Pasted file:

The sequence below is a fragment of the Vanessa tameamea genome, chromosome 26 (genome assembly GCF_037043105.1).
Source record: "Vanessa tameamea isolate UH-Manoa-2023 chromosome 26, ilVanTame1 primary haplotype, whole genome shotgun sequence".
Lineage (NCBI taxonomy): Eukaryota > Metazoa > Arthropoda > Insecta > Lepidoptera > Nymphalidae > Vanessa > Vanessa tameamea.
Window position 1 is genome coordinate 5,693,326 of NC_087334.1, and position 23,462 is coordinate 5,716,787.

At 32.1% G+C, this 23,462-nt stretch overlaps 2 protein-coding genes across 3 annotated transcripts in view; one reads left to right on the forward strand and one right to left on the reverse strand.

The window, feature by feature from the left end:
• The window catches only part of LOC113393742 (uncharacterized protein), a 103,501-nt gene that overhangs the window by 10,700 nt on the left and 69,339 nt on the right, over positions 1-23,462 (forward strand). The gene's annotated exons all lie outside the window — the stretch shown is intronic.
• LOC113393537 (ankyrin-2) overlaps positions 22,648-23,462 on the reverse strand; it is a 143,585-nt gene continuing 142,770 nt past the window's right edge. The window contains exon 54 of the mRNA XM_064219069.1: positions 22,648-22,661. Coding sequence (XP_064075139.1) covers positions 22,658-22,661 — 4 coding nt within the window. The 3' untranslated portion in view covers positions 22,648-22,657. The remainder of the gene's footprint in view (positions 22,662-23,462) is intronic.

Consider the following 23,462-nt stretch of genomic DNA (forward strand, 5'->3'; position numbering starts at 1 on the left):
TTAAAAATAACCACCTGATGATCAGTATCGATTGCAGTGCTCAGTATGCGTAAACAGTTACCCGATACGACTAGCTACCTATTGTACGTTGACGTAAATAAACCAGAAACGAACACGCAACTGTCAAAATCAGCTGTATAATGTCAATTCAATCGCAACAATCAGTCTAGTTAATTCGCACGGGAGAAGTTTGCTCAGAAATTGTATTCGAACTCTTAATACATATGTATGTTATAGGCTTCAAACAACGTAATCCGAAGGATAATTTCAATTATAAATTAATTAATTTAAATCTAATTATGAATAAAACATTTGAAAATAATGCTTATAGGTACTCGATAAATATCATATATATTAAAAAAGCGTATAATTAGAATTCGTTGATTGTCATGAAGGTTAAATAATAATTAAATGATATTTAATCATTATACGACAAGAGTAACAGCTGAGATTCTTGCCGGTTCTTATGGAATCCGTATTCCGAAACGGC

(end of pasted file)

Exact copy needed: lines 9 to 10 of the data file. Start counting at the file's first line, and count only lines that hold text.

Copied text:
Consider the following 23,462-nt stretch of genomic DNA (forward strand, 5'->3'; position numbering starts at 1 on the left):
TTAAAAATAACCACCTGATGATCAGTATCGATTGCAGTGCTCAGTATGCGTAAACAGTTACCCGATACGACTAGCTACCTATTGTACGTTGACGTAAATAAACCAGAAACGAACACGCAACTGTCAAAATCAGCTGTATAATGTCAATTCAATCGCAACAATCAGTCTAGTTAATTCGCACGGGAGAAGTTTGCTCAGAAATTGTATTCGAACTCTTAATACATATGTATGTTATAGGCTTCAAACAACGTAATCCGAAGGATAATTTCAATTATAAATTAATTAATTTAAATCTAATTATGAATAAAACATTTGAAAATAATGCTTATAGGTACTCGATAAATATCATATATATTAAAAAAGCGTATAATTAGAATTCGTTGATTGTCATGAAGGTTAAATAATAATTAAATGATATTTAATCATTATACGACAAGAGTAACAGCTGAGATTCTTGCCGGTTCTTATGGAATCCGTATTCCGAAACGGC